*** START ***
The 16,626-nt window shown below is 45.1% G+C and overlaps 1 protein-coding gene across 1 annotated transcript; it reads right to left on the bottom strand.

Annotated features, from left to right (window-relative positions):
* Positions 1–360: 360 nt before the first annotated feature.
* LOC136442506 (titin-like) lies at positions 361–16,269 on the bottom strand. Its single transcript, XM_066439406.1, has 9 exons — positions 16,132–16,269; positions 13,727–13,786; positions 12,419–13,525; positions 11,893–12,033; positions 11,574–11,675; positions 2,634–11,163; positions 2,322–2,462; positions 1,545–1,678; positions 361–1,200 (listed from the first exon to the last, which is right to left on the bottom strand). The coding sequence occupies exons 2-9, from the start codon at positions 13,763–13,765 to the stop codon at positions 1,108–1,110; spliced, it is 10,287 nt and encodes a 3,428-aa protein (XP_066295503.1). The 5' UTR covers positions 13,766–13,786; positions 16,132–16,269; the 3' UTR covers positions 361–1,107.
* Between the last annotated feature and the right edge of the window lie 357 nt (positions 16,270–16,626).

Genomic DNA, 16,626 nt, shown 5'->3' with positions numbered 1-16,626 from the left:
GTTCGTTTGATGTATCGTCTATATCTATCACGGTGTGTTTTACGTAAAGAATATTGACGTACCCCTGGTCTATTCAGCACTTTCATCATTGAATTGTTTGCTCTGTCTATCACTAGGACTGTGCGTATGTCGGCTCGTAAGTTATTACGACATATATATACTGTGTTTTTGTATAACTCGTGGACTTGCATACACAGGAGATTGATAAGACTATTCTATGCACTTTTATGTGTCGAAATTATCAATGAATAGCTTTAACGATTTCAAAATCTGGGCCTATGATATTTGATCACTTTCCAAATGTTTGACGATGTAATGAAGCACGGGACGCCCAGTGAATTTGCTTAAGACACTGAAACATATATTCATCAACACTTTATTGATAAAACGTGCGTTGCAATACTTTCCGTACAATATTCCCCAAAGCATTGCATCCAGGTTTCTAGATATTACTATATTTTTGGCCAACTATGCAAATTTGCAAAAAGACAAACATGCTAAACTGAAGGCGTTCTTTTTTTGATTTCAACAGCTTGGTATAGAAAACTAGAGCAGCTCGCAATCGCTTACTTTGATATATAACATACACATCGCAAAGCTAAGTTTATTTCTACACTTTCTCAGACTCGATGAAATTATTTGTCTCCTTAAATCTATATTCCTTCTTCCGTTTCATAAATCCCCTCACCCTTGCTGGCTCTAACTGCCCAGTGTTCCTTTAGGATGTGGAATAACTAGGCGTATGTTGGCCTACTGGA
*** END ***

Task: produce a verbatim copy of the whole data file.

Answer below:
The 16,626-nt window shown below is 45.1% G+C and overlaps 1 protein-coding gene across 1 annotated transcript; it reads right to left on the bottom strand.

Annotated features, from left to right (window-relative positions):
* Positions 1–360: 360 nt before the first annotated feature.
* LOC136442506 (titin-like) lies at positions 361–16,269 on the bottom strand. Its single transcript, XM_066439406.1, has 9 exons — positions 16,132–16,269; positions 13,727–13,786; positions 12,419–13,525; positions 11,893–12,033; positions 11,574–11,675; positions 2,634–11,163; positions 2,322–2,462; positions 1,545–1,678; positions 361–1,200 (listed from the first exon to the last, which is right to left on the bottom strand). The coding sequence occupies exons 2-9, from the start codon at positions 13,763–13,765 to the stop codon at positions 1,108–1,110; spliced, it is 10,287 nt and encodes a 3,428-aa protein (XP_066295503.1). The 5' UTR covers positions 13,766–13,786; positions 16,132–16,269; the 3' UTR covers positions 361–1,107.
* Between the last annotated feature and the right edge of the window lie 357 nt (positions 16,270–16,626).

Genomic DNA, 16,626 nt, shown 5'->3' with positions numbered 1-16,626 from the left:
GTTCGTTTGATGTATCGTCTATATCTATCACGGTGTGTTTTACGTAAAGAATATTGACGTACCCCTGGTCTATTCAGCACTTTCATCATTGAATTGTTTGCTCTGTCTATCACTAGGACTGTGCGTATGTCGGCTCGTAAGTTATTACGACATATATATACTGTGTTTTTGTATAACTCGTGGACTTGCATACACAGGAGATTGATAAGACTATTCTATGCACTTTTATGTGTCGAAATTATCAATGAATAGCTTTAACGATTTCAAAATCTGGGCCTATGATATTTGATCACTTTCCAAATGTTTGACGATGTAATGAAGCACGGGACGCCCAGTGAATTTGCTTAAGACACTGAAACATATATTCATCAACACTTTATTGATAAAACGTGCGTTGCAATACTTTCCGTACAATATTCCCCAAAGCATTGCATCCAGGTTTCTAGATATTACTATATTTTTGGCCAACTATGCAAATTTGCAAAAAGACAAACATGCTAAACTGAAGGCGTTCTTTTTTTGATTTCAACAGCTTGGTATAGAAAACTAGAGCAGCTCGCAATCGCTTACTTTGATATATAACATACACATCGCAAAGCTAAGTTTATTTCTACACTTTCTCAGACTCGATGAAATTATTTGTCTCCTTAAATCTATATTCCTTCTTCCGTTTCATAAATCCCCTCACCCTTGCTGGCTCTAACTGCCCAGTGTTCCTTTAGGATGTGGAATAACTAGGCGTATGTTGGCCTACTGGA